Sameer Pabari, managing director, international media, for the NFL, spoke to Broadcast Sport about how the league targets its growth abroad.

Sameer Pabari NFL

The NFL will have been looking on at the European sporting environment with interest recently, as the European Super League group of football clubs tried and failed to introduce a semblance of its franchise system.

However, while sports fans were against the Super League, they have been becoming more and more open to the NFL in recent years - and especially in the UK. So much so, that rumours surrounding the chances of a franchise moving to London have been floated on several occasions.

Sameer Pabari, managing director, international media, at the NFL spoke to Broadcast Sport about how the sport so closely linked to American culture is looking to become a global powerhouse.

“We want to make markets ‘franchise ready’,” he explained. “But it would obviously be down to an owner whether a franchise ever made the move.”

Getting ‘franchise ready’ appears to have been going well in the UK recently, with NFL now available to watch in five different ways - all targeted at different levels of interest. The BBC, Channel 5, and MTV pick up casual viewers, Sky Sports’ dedicated NFL channel gives constant coverage, and the NFL’s OTT platform Game Pass is there for the most committed followers.

These outlets have seen some impressive figures in the last year, with over four million tuning into the Super Bowl on the BBC or Sky - its highest UK audience in more than 30 years. In addition, a million viewers a week have been drawn to the BBC’s NFL Show on linear and digital, and there has been a 38% year on year increase in weekly average ratings for all live game windows during the regular season for Sky Sports.

Pabari said: “Our key mission is to grow the sport outside of the US, and through maximising the reach of the NFL among the broadcast audience we can.

“There are three components to this. Free-to-air is integral to reaching the largets possible market, and gives a slightly different tone of voice - perhaps assuming a little less knowledge. Internationally, we’re a challenger sport. So we want engagement across many platforms.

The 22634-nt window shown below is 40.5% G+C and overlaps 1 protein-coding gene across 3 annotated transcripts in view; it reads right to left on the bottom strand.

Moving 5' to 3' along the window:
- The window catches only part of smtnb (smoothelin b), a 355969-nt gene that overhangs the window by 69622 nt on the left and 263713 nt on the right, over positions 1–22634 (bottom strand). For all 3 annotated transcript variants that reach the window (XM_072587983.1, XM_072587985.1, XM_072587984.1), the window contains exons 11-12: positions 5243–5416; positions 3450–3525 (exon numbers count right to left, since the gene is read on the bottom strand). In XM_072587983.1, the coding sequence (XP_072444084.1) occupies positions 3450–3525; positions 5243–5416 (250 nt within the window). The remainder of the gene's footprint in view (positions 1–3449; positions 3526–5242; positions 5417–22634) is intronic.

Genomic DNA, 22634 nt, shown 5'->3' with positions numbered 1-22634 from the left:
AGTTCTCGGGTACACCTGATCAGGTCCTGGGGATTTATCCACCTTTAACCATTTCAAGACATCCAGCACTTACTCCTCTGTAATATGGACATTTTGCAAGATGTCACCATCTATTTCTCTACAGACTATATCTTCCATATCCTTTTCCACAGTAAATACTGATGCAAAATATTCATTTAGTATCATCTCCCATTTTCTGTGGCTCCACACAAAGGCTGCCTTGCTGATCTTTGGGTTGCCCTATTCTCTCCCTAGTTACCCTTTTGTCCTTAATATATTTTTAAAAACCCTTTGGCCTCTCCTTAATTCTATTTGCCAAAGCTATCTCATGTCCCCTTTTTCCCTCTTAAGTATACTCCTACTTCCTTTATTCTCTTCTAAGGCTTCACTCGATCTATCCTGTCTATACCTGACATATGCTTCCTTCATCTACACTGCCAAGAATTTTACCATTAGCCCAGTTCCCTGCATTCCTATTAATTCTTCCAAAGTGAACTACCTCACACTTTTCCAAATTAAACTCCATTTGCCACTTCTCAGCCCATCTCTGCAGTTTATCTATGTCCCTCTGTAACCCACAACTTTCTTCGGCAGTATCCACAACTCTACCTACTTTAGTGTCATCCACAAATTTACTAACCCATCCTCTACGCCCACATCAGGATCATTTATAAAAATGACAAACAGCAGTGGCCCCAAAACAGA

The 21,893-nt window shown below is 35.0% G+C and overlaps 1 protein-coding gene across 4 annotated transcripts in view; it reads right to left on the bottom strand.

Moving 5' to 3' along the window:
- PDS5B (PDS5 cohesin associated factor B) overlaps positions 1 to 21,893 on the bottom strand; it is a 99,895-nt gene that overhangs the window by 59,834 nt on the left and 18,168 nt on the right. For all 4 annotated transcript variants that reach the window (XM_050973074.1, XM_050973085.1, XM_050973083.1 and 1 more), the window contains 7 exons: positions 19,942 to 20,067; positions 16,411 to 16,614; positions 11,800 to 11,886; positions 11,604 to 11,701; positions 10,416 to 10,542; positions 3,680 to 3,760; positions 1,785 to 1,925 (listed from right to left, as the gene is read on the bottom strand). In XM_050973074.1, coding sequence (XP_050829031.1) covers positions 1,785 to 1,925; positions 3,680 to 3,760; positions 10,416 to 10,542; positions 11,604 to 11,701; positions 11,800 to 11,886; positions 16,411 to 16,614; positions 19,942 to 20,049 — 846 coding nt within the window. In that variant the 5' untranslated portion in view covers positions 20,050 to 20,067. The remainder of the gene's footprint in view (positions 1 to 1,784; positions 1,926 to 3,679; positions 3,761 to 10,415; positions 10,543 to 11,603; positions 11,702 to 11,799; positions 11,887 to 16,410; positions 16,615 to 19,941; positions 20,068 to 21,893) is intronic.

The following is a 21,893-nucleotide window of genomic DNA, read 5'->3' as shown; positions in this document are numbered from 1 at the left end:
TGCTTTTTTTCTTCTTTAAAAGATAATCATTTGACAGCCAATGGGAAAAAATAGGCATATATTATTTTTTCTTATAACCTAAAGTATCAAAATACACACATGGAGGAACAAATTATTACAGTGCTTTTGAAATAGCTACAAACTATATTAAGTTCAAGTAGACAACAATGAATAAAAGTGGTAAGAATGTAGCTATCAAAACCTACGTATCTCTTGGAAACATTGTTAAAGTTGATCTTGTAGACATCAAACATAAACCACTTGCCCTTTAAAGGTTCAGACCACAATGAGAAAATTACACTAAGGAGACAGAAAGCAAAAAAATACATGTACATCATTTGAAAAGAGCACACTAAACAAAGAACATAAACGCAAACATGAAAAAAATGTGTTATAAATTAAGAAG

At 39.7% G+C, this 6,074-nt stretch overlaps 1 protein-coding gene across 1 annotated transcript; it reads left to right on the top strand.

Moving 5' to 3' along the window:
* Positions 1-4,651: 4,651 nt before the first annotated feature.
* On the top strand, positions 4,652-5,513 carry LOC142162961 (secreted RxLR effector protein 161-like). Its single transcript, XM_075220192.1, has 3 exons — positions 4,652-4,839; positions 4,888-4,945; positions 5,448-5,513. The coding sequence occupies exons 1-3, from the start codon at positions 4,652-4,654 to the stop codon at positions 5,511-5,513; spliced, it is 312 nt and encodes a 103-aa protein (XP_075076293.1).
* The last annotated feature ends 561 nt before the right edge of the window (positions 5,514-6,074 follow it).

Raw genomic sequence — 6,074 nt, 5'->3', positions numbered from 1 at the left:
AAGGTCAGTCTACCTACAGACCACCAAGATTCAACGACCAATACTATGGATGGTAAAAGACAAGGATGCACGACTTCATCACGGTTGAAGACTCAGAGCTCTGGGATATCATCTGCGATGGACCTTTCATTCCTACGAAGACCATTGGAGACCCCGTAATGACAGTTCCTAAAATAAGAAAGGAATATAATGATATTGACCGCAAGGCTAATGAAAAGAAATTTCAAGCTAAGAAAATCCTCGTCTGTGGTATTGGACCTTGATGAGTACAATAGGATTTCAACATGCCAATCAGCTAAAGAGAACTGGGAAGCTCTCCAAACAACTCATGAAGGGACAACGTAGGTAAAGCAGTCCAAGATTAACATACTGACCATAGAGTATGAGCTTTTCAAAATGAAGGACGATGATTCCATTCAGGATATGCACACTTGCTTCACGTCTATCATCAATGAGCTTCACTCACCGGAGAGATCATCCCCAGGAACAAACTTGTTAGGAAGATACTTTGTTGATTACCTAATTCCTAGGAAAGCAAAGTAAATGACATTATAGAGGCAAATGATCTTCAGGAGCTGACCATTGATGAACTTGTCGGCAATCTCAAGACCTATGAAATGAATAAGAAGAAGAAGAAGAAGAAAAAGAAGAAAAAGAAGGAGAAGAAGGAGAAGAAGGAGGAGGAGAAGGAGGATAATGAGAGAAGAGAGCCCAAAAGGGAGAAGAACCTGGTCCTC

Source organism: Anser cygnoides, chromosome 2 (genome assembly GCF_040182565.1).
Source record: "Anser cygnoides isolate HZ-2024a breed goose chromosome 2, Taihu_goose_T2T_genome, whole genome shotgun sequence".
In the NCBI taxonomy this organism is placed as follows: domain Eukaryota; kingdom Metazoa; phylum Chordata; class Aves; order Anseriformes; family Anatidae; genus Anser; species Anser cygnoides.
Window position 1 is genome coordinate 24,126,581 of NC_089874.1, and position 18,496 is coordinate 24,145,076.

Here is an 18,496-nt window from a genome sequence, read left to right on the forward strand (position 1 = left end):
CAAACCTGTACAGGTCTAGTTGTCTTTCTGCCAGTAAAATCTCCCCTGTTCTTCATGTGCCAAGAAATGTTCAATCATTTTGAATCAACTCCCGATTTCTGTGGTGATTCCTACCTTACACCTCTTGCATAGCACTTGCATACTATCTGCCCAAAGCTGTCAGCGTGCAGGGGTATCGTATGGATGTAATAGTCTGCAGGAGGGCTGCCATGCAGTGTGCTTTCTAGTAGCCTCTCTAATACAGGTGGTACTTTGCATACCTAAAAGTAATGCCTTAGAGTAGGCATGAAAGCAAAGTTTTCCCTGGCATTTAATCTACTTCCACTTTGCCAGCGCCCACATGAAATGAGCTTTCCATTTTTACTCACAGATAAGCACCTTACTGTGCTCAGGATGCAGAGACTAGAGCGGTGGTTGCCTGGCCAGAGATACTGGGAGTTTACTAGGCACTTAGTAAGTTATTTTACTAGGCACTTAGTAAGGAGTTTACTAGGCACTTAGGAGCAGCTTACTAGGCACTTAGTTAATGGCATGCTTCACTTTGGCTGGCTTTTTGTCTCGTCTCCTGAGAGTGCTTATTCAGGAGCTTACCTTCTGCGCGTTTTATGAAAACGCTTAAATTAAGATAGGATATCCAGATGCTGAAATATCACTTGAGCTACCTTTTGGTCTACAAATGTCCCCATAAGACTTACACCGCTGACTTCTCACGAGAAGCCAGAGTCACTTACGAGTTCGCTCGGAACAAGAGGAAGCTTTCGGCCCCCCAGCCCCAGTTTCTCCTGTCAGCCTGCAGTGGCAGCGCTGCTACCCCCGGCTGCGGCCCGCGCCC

“With pay-TV, we believe in being part of a strong sports bundle for general sport fans, and then Game Pass is there for very committed NFL fans who might want to follow an individual team.”

This strategy has seen success: “25% of viewers on Channel 5 have been new to the sport, and MTV has attracted a younger audience. More people than ever before have been watching the BBC’s NFL Show and the Super Bowl. Game Pass has seen good growth over the past year. Sky Sports’ channel has seen great year on year growth and put NFL front and centre.”

Although it is yet to hit the point where the sport could join the Premier League, cricket, and others behind a paywall: “As people become more interested in NFL, they can consume more and more of the sport. We’re likely to keep this as it is.”

Even Covid hasn’t been able to make the organisation change its mind, despite it seeing international games cancelled: “We were lucky with lockdowns coming in our off-season. Our KPIs such as viewers, subscriptions, merchandise sales, etc. actually grew over the past year, and so there will be no real deviation from the strategy.”

This broadcast strategy is part of a wide-ranging plan to grow the sport, which entails four pillars of media, international games, grassroots participation, and increasing the number of international players in the league. Grassroots is an area of particular interest, targeting a ”passion crossover” between non-contact flag football and growing broadcast audiences.

However, Pabari doesn’t want to stop there, especially when it comes to where they have most control - Game Pass - despite it already having a 57% increase in international users year on year.

“Game Pass gives us a direct relationship with fans, allowing us to create bespoke content when perhaps our media partners don’t have the space. If you’re a fan of a team, it is perfect, and it has seen strong growth over the last few years with great acquisition and retention.

“However, there is more room for growth. Only a small proportion of fans use Game Pass. So, we want to make the product more open to people who don’t know so much about the sport, as well as further personalisation and localisation. We want to make it more relevant to the casual fan.”

The NFL will continue in this vein, boosted by the recent announcement that all teams will now play at least one international game over the next eight years. “We are constantly looking to innovate,” Pabari said. “And we’ll continue our long-term commitment to the UK.”